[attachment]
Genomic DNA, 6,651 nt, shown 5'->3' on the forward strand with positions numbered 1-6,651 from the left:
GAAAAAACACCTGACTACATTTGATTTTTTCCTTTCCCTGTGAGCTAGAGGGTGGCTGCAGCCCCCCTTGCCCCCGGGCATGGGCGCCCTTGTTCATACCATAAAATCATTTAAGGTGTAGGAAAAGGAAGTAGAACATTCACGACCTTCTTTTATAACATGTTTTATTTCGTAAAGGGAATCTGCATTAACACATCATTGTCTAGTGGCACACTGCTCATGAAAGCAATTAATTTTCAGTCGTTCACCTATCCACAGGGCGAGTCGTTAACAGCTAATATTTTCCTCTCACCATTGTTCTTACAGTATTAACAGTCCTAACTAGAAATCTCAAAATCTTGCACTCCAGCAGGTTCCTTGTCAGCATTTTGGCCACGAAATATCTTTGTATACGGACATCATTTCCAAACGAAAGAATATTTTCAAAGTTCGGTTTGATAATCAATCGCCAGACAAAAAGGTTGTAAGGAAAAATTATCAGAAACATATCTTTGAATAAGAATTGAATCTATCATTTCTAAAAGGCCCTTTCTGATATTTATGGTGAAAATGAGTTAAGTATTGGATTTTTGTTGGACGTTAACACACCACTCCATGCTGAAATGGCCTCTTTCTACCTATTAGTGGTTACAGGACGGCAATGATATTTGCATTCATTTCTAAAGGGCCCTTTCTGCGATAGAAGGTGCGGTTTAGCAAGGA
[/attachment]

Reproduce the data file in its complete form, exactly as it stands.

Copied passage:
Genomic DNA, 6,651 nt, shown 5'->3' on the forward strand with positions numbered 1-6,651 from the left:
GAAAAAACACCTGACTACATTTGATTTTTTCCTTTCCCTGTGAGCTAGAGGGTGGCTGCAGCCCCCCTTGCCCCCGGGCATGGGCGCCCTTGTTCATACCATAAAATCATTTAAGGTGTAGGAAAAGGAAGTAGAACATTCACGACCTTCTTTTATAACATGTTTTATTTCGTAAAGGGAATCTGCATTAACACATCATTGTCTAGTGGCACACTGCTCATGAAAGCAATTAATTTTCAGTCGTTCACCTATCCACAGGGCGAGTCGTTAACAGCTAATATTTTCCTCTCACCATTGTTCTTACAGTATTAACAGTCCTAACTAGAAATCTCAAAATCTTGCACTCCAGCAGGTTCCTTGTCAGCATTTTGGCCACGAAATATCTTTGTATACGGACATCATTTCCAAACGAAAGAATATTTTCAAAGTTCGGTTTGATAATCAATCGCCAGACAAAAAGGTTGTAAGGAAAAATTATCAGAAACATATCTTTGAATAAGAATTGAATCTATCATTTCTAAAAGGCCCTTTCTGATATTTATGGTGAAAATGAGTTAAGTATTGGATTTTTGTTGGACGTTAACACACCACTCCATGCTGAAATGGCCTCTTTCTACCTATTAGTGGTTACAGGACGGCAATGATATTTGCATTCATTTCTAAAGGGCCCTTTCTGCGATAGAAGGTGCGGTTTAGCAAGGA